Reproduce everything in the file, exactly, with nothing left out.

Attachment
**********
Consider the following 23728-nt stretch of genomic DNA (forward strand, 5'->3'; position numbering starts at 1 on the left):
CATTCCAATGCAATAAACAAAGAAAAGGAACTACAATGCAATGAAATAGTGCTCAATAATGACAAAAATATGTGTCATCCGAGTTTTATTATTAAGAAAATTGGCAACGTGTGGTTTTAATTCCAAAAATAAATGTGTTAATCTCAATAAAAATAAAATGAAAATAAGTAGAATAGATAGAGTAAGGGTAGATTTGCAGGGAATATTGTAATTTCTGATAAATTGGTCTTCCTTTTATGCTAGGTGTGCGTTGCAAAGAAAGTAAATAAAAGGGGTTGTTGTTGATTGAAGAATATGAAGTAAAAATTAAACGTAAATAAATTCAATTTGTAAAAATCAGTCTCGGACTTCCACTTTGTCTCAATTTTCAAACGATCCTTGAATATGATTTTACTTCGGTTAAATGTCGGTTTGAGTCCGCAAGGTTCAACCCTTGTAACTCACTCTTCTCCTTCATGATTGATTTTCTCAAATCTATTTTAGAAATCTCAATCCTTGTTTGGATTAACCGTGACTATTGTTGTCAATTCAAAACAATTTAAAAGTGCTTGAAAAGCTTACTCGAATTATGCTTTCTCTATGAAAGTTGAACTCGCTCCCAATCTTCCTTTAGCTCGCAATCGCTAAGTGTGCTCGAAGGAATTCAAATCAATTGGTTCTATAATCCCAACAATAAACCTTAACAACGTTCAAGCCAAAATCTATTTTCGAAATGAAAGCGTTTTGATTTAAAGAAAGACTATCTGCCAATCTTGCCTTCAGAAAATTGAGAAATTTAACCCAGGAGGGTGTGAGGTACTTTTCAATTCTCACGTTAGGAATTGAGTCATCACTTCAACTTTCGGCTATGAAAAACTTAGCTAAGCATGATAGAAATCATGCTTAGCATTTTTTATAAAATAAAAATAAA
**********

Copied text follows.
Consider the following 23728-nt stretch of genomic DNA (forward strand, 5'->3'; position numbering starts at 1 on the left):
CATTCCAATGCAATAAACAAAGAAAAGGAACTACAATGCAATGAAATAGTGCTCAATAATGACAAAAATATGTGTCATCCGAGTTTTATTATTAAGAAAATTGGCAACGTGTGGTTTTAATTCCAAAAATAAATGTGTTAATCTCAATAAAAATAAAATGAAAATAAGTAGAATAGATAGAGTAAGGGTAGATTTGCAGGGAATATTGTAATTTCTGATAAATTGGTCTTCCTTTTATGCTAGGTGTGCGTTGCAAAGAAAGTAAATAAAAGGGGTTGTTGTTGATTGAAGAATATGAAGTAAAAATTAAACGTAAATAAATTCAATTTGTAAAAATCAGTCTCGGACTTCCACTTTGTCTCAATTTTCAAACGATCCTTGAATATGATTTTACTTCGGTTAAATGTCGGTTTGAGTCCGCAAGGTTCAACCCTTGTAACTCACTCTTCTCCTTCATGATTGATTTTCTCAAATCTATTTTAGAAATCTCAATCCTTGTTTGGATTAACCGTGACTATTGTTGTCAATTCAAAACAATTTAAAAGTGCTTGAAAAGCTTACTCGAATTATGCTTTCTCTATGAAAGTTGAACTCGCTCCCAATCTTCCTTTAGCTCGCAATCGCTAAGTGTGCTCGAAGGAATTCAAATCAATTGGTTCTATAATCCCAACAATAAACCTTAACAACGTTCAAGCCAAAATCTATTTTCGAAATGAAAGCGTTTTGATTTAAAGAAAGACTATCTGCCAATCTTGCCTTCAGAAAATTGAGAAATTTAACCCAGGAGGGTGTGAGGTACTTTTCAATTCTCACGTTAGGAATTGAGTCATCACTTCAACTTTCGGCTATGAAAAACTTAGCTAAGCATGATAGAAATCATGCTTAGCATTTTTTATAAAATAAAAATAAA